Friday, June 10, 2016

Lilith’s Awakening – review

Director: Monica Demes

Release date: 2016

Contains spoilers

As this is the first feature length film from the David Lynch MFA Program and, mostly, in Black and White there are parallels that might be drawn with the film Nadja. However, where that was an arthouse remake of Dracula’s Daughter, I have seen this described as a re-imagining of Dracula.

Personally I don’t think it is. Clearly it uses the names of characters from Stoker’s novel but it uses them, I believe, more in reference than in re-imagining. This explores female empowerment and that can be seen in the title itself. The vampire (Barbara Eugenia) might be named Lilith on IMDb but in the actual movie credits she is simply called the vampire. Lilith, as a title, is more a concept of the feminine – empowered and free of patriarchal shackles. She is the archetype that rules over the protagonist of the piece, Lucy (Sophia Woodward).

the photography concentrates on details
After a voice over suggesting that every time the speaker closes her eyes she connects with the universe the camera shows us Lucy, her face is captured in detail but we know from the sound and her motion that she is on a swing. Lips come close, speaking seductively in French. This is the main motif of the film, the photography is gorgeous and concentrates on close up, at times in an almost detailed still life. There are moments of vastness, when we first meet the vampire she is almost lost as a figure within a wide shot of woods, the same when she bites Lucy. But the majority of the film is close, intimate, perhaps claustrophobic at times.

the vampire arrives
The alarm goes off, Lucy fights waking as Jonathan (Sam Garles), her husband, gets up. Through this sequence we never see Jonathan in focus. Lucy showers but he chivvies her along due to the time. As they breakfast he tells her that he is going out for a beer with Renfield (Zach Dean) that evening. Lucy doesn’t like the way Renfield looks at her – but he is Jonathan’s boss. Lucy goes to work, a dead end job in the store connected to her father’s garage. Her father is called Abe Helsing (Steve Kennevan). It is after this we see the vampire arrive through the woods; cloaked, guitar carrying and striking.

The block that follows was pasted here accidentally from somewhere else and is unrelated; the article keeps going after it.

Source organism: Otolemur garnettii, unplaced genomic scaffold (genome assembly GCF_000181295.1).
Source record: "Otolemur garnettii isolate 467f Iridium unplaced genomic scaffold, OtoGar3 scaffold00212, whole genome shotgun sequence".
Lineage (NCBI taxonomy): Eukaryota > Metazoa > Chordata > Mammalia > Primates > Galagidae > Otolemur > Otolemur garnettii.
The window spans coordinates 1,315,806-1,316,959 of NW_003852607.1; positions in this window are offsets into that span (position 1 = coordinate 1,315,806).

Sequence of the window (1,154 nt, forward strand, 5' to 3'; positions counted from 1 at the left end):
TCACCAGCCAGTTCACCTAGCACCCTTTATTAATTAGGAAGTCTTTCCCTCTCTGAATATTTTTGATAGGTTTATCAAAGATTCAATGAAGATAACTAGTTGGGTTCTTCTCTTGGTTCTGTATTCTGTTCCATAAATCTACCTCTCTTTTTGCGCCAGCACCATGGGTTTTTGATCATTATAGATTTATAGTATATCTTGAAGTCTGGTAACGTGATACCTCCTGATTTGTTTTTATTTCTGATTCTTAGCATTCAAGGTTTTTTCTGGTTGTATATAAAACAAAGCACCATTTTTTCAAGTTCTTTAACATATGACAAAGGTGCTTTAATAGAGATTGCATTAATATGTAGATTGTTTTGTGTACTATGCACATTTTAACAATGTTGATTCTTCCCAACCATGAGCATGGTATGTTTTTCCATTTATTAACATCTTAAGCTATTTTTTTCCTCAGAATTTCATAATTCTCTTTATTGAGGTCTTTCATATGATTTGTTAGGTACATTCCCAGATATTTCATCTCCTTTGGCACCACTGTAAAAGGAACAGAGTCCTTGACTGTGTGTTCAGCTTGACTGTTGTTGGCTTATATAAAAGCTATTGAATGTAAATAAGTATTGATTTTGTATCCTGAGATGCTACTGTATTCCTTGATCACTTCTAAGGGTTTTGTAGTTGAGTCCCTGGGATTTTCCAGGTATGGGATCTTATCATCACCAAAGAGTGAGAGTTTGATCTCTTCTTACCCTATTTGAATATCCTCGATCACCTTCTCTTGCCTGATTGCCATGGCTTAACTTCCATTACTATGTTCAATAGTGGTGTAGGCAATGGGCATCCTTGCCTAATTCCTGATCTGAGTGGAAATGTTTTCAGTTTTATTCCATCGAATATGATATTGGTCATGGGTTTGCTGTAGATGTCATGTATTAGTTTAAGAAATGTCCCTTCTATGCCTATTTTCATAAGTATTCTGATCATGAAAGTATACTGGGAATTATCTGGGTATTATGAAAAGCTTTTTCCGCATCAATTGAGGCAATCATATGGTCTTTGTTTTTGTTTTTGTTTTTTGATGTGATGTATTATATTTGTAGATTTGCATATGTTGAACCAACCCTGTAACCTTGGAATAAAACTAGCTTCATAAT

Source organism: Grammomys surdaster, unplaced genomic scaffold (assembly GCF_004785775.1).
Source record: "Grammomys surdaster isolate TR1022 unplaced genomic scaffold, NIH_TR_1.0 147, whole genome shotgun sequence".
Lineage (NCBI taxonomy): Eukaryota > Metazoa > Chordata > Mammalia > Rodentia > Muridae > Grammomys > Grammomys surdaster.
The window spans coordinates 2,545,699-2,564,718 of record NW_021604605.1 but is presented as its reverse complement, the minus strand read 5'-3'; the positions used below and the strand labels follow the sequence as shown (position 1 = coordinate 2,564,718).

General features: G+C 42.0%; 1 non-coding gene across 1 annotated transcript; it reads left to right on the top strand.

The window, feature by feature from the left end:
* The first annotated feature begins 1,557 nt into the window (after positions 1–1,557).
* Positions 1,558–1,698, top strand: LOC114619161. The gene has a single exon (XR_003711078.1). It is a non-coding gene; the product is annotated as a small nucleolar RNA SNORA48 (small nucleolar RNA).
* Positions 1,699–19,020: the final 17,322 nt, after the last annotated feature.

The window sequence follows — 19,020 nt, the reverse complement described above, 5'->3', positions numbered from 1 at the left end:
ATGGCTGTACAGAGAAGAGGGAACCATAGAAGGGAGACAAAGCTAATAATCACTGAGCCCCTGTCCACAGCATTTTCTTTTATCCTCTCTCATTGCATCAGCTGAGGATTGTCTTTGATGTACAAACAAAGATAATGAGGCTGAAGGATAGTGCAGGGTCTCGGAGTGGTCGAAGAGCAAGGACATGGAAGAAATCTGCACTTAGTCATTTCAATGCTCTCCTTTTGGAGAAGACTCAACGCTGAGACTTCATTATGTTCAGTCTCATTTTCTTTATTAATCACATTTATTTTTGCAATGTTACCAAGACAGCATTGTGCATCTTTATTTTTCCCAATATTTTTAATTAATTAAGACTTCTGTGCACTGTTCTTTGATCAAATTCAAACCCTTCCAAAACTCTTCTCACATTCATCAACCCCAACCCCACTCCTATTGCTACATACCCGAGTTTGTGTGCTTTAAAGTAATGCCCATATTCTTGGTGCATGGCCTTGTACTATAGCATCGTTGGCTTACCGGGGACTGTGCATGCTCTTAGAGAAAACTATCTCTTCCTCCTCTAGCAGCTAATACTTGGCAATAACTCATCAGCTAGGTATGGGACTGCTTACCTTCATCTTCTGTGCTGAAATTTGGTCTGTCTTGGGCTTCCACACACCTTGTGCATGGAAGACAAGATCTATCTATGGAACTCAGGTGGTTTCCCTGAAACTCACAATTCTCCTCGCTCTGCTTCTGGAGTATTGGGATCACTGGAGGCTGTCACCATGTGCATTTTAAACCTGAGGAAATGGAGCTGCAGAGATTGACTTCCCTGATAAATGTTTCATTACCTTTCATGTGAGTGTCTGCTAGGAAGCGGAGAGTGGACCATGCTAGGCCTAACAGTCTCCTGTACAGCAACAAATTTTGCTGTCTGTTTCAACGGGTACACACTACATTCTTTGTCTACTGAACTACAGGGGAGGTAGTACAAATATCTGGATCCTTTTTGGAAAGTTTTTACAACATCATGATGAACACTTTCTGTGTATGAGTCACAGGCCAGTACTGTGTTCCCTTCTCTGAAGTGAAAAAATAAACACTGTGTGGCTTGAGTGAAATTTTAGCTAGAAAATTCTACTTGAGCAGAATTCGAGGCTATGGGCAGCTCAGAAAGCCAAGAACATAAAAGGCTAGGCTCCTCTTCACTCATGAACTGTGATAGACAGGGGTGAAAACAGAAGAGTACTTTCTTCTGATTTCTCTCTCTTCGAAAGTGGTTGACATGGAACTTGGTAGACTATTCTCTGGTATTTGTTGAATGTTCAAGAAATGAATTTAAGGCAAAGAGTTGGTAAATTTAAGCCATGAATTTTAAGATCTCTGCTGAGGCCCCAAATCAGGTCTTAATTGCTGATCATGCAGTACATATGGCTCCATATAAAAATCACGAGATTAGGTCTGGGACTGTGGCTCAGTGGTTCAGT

a moment of colour
As Lucy leaves the garage to go home we see a figure sit up behind her in the car. It is Arthur (Matthew Lloyd Wilcox), Abe’s mechanic. He grabs her and tries to force himself upon her – the scene more powerful for the close, intimate photography. Eventually he says he will leave her alone if she kisses him and when they kiss she responds. He doesn’t leave her though until she promises to meet him out at the abandoned rail car and then her father starts calling for him. As she drives away the photography moves into colour – and this occurs occasionally through the film. She purposefully misses the rendezvous but Arthur picks up the vampire – his fate eliciting no sympathy due to his behaviours.

reject Judeo-Christian patriarchy
The film, as I say, is about female awakening. There is a fight against patriarchal restrictions – including the explicitly communicated idea that Lucy “needs grounding” and this should be done, Abe says, by Jonathan giving her a child – forcing her into the role that patriarchy demands of her. There is a religious aspect as well. Conspicuous placing of a cross in shot, the saying of grace and, most telling, the drone of a radio preacher – who is also played by Steve Kennevan and this reinforces the patriarchal nature of religion (especially of a Judeo-Christian type). Lilith, of course, is a name synonymous with rejection of the Judeo-Christian patriarchy.

bite marks
The acting is solid throughout but most impressive was the performance given by Sophia Woodward the nature of the photography meant that her performance had to be given by nuance and she captured and carried the viewer; be that with her boredom, her awakening, her fear and confusion. She subtly takes the viewer through a veritable roller-coaster of the character’s emotions.

Barbara Eugenia as the vampire
I mentioned the photography and I have to say it is what captured me most about the film. It was absolutely arresting throughout. The story itself is, on the surface, rather simple and yet weaves in a non-linear aspect that offers a deliberate dreamlike confusion for the protagonist. The simplicity also relies on a knowledge of the source inspiration, I feel, and this then tells a more complex socio-political tale based on gender imbalance. It is, in a word, dazzling.

A real gem but definitely arthouse. 9 out of 10.

The imdb page is here.


Bill Courtney said...

Hi Andy. I got away from horror blogging for a long time and trying to get back. I am so happy to see you have maintained your site and have been consistently turning out your reviews. it is inspiring and shows tremendous dedication, bravo mate. Very well done. I just scrolled down through your posts and there are simply too many for me to read over since the last time I was here. I thought of you as I watched a Canadian vampire comedy about a rock band called Sucks or something like that. I came here to see what you said on it and will search it. Good work.

Taliesin_ttlg said...

Hi Bill. Thanks for the kind words. Suck is here: